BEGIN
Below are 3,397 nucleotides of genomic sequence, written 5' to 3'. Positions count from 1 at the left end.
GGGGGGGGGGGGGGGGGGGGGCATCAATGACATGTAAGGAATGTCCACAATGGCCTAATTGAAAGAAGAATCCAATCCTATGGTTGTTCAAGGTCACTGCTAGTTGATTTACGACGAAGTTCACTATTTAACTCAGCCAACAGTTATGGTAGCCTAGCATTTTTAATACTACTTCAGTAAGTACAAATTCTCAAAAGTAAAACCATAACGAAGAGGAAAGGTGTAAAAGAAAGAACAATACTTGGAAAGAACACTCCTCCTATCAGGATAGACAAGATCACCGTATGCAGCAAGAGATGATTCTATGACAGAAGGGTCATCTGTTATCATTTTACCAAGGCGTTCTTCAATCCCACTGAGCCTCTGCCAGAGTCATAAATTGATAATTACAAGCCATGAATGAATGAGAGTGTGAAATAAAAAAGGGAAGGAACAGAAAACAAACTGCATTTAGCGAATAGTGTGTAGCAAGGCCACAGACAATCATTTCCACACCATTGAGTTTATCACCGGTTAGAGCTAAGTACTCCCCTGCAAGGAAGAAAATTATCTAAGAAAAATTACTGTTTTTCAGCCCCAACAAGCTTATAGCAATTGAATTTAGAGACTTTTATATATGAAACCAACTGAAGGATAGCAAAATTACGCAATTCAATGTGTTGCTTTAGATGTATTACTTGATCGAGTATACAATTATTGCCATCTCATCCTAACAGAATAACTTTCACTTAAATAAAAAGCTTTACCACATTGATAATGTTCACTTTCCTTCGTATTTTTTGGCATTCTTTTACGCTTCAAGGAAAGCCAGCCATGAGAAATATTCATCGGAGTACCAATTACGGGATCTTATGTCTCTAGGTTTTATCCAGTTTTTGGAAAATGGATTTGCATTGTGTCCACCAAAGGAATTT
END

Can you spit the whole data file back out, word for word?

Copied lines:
Below are 3,397 nucleotides of genomic sequence, written 5' to 3'. Positions count from 1 at the left end.
GGGGGGGGGGGGGGGGGGGGGCATCAATGACATGTAAGGAATGTCCACAATGGCCTAATTGAAAGAAGAATCCAATCCTATGGTTGTTCAAGGTCACTGCTAGTTGATTTACGACGAAGTTCACTATTTAACTCAGCCAACAGTTATGGTAGCCTAGCATTTTTAATACTACTTCAGTAAGTACAAATTCTCAAAAGTAAAACCATAACGAAGAGGAAAGGTGTAAAAGAAAGAACAATACTTGGAAAGAACACTCCTCCTATCAGGATAGACAAGATCACCGTATGCAGCAAGAGATGATTCTATGACAGAAGGGTCATCTGTTATCATTTTACCAAGGCGTTCTTCAATCCCACTGAGCCTCTGCCAGAGTCATAAATTGATAATTACAAGCCATGAATGAATGAGAGTGTGAAATAAAAAAGGGAAGGAACAGAAAACAAACTGCATTTAGCGAATAGTGTGTAGCAAGGCCACAGACAATCATTTCCACACCATTGAGTTTATCACCGGTTAGAGCTAAGTACTCCCCTGCAAGGAAGAAAATTATCTAAGAAAAATTACTGTTTTTCAGCCCCAACAAGCTTATAGCAATTGAATTTAGAGACTTTTATATATGAAACCAACTGAAGGATAGCAAAATTACGCAATTCAATGTGTTGCTTTAGATGTATTACTTGATCGAGTATACAATTATTGCCATCTCATCCTAACAGAATAACTTTCACTTAAATAAAAAGCTTTACCACATTGATAATGTTCACTTTCCTTCGTATTTTTTGGCATTCTTTTACGCTTCAAGGAAAGCCAGCCATGAGAAATATTCATCGGAGTACCAATTACGGGATCTTATGTCTCTAGGTTTTATCCAGTTTTTGGAAAATGGATTTGCATTGTGTCCACCAAAGGAATTT